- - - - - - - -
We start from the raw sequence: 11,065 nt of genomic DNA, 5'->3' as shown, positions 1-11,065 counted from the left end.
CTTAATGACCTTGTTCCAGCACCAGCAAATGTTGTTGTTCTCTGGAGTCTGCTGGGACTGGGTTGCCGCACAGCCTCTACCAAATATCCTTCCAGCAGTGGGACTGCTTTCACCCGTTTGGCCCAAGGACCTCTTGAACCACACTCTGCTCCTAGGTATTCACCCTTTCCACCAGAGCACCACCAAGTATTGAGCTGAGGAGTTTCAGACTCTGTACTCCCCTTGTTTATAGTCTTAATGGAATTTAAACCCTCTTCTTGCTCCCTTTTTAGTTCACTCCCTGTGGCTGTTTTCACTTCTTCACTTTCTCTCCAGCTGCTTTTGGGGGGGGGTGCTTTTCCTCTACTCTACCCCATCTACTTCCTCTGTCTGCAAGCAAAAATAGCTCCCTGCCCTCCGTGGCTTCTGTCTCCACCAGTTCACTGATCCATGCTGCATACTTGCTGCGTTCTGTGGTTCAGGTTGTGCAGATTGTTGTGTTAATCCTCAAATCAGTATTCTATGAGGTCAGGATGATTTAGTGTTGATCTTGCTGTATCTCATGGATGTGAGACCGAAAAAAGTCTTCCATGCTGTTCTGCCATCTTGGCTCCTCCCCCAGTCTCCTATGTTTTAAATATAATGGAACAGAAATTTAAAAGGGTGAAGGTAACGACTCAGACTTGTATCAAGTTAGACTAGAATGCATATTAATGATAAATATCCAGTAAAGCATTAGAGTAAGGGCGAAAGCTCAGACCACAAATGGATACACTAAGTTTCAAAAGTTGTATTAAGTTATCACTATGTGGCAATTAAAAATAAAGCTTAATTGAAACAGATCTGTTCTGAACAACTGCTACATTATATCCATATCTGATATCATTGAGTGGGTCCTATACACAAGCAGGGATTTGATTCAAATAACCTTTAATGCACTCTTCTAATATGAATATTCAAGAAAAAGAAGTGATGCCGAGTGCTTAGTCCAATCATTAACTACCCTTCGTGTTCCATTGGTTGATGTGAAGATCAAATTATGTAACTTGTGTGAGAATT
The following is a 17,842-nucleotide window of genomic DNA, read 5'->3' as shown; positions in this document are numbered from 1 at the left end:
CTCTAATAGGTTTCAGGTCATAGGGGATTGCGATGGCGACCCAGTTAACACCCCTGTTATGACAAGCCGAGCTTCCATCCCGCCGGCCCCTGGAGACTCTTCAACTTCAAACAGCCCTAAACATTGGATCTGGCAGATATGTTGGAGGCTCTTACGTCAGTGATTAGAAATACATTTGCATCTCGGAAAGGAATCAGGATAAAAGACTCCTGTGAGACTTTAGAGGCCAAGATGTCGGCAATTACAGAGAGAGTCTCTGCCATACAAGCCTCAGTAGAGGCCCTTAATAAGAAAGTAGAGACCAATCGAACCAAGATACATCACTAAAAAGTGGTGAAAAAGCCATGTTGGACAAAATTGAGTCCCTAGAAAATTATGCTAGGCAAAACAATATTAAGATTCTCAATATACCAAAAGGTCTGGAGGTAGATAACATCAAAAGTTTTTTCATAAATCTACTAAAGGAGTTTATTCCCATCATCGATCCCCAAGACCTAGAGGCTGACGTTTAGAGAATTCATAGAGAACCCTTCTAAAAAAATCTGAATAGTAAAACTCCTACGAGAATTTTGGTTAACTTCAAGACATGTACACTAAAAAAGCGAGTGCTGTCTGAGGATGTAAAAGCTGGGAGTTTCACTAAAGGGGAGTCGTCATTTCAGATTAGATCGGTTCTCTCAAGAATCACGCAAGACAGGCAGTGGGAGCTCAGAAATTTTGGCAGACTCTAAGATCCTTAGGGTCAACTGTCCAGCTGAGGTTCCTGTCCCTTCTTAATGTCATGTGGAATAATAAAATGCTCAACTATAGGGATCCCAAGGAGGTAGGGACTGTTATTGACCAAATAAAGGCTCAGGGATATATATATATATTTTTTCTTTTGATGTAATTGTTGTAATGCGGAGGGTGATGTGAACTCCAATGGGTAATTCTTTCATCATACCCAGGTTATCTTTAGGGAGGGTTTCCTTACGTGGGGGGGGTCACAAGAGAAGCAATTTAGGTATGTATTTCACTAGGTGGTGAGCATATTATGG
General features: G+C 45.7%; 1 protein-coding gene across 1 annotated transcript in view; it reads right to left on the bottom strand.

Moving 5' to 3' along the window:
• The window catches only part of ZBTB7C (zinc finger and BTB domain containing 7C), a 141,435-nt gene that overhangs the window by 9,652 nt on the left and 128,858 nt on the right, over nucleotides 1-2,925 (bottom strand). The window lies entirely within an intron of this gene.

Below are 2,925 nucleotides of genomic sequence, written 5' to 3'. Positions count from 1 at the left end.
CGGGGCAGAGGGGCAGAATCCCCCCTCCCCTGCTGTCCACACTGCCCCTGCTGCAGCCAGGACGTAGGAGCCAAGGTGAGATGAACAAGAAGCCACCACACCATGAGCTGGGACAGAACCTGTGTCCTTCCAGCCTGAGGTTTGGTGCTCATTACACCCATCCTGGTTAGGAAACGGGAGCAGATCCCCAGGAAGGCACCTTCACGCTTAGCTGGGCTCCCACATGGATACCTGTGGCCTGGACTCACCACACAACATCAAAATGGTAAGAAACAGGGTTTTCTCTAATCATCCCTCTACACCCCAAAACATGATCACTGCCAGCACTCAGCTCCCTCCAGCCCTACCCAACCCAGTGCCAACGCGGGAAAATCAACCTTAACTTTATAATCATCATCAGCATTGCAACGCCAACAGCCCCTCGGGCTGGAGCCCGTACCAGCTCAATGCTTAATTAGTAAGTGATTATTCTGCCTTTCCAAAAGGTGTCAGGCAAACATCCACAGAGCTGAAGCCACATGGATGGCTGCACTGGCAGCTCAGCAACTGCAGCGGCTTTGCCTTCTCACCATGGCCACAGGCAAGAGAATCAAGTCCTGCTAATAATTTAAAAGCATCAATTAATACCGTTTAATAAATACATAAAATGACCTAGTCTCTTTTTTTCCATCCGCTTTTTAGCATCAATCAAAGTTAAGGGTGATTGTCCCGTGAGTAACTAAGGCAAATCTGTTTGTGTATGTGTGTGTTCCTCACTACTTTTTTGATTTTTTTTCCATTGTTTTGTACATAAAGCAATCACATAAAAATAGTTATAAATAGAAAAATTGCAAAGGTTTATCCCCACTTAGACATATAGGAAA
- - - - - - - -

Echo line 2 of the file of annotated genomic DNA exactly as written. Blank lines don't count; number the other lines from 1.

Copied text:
CTTAATGACCTTGTTCCAGCACCAGCAAATGTTGTTGTTCTCTGGAGTCTGCTGGGACTGGGTTGCCGCACAGCCTCTACCAAATATCCTTCCAGCAGTGGGACTGCTTTCACCCGTTTGGCCCAAGGACCTCTTGAACCACACTCTGCTCCTAGGTATTCACCCTTTCCACCAGAGCACCACCAAGTATTGAGCTGAGGAGTTTCAGACTCTGTACTCCCCTTGTTTATAGTCTTAATGGAATTTAAACCCTCTTCTTGCTCCCTTTTTAGTTCACTCCCTGTGGCTGTTTTCACTTCTTCACTTTCTCTCCAGCTGCTTTTGGGGGGGGGTGCTTTTCCTCTACTCTACCCCATCTACTTCCTCTGTCTGCAAGCAAAAATAGCTCCCTGCCCTCCGTGGCTTCTGTCTCCACCAGTTCACTGATCCATGCTGCATACTTGCTGCGTTCTGTGGTTCAGGTTGTGCAGATTGTTGTGTTAATCCTCAAATCAGTATTCTATGAGGTCAGGATGATTTAGTGTTGATCTTGCTGTATCTCATGGATGTGAGACCGAAAAAAGTCTTCCATGCTGTTCTGCCATCTTGGCTCCTCCCCCAGTCTCCTATGTTTTAAATATAATGGAACAGAAATTTAAAAGGGTGAAGGTAACGACTCAGACTTGTATCAAGTTAGACTAGAATGCATATTAATGATAAATATCCAGTAAAGCATTAGAGTAAGGGCGAAAGCTCAGACCACAAATGGATACACTAAGTTTCAAAAGTTGTATTAAGTTATCACTATGTGGCAATTAAAAATAAAGCTTAATTGAAACAGATCTGTTCTGAACAACTGCTACATTATATCCATATCTGATATCATTGAGTGGGTCCTATACACAAGCAGGGATTTGATTCAAATAACCTTTAATGCACTCTTCTAATATGAATATTCAAGAAAAAGAAGTGATGCCGAGTGCTTAGTCCAATCATTAACTACCCTTCGTGTTCCATTGGTTGATGTGAAGATCAAATTATGTAACTTGTGTGAGAATT